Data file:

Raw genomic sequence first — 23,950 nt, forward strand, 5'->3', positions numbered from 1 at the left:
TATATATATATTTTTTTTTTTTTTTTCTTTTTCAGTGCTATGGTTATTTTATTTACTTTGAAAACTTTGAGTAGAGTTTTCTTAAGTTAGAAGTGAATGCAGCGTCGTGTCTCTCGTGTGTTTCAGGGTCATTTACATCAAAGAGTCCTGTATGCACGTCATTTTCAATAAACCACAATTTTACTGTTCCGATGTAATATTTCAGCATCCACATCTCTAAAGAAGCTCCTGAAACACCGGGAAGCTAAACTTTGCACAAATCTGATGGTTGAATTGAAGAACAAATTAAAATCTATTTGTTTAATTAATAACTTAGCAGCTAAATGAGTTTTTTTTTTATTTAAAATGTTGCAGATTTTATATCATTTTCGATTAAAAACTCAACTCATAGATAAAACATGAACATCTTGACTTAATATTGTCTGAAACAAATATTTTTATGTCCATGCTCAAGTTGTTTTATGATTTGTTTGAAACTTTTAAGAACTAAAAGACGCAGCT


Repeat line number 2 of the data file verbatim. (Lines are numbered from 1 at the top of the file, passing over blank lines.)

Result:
TATATATATATTTTTTTTTTTTTTTTCTTTTTCAGTGCTATGGTTATTTTATTTACTTTGAAAACTTTGAGTAGAGTTTTCTTAAGTTAGAAGTGAATGCAGCGTCGTGTCTCTCGTGTGTTTCAGGGTCATTTACATCAAAGAGTCCTGTATGCACGTCATTTTCAATAAACCACAATTTTACTGTTCCGATGTAATATTTCAGCATCCACATCTCTAAAGAAGCTCCTGAAACACCGGGAAGCTAAACTTTGCACAAATCTGATGGTTGAATTGAAGAACAAATTAAAATCTATTTGTTTAATTAATAACTTAGCAGCTAAATGAGTTTTTTTTTTATTTAAAATGTTGCAGATTTTATATCATTTTCGATTAAAAACTCAACTCATAGATAAAACATGAACATCTTGACTTAATATTGTCTGAAACAAATATTTTTATGTCCATGCTCAAGTTGTTTTATGATTTGTTTGAAACTTTTAAGAACTAAAAGACGCAGCT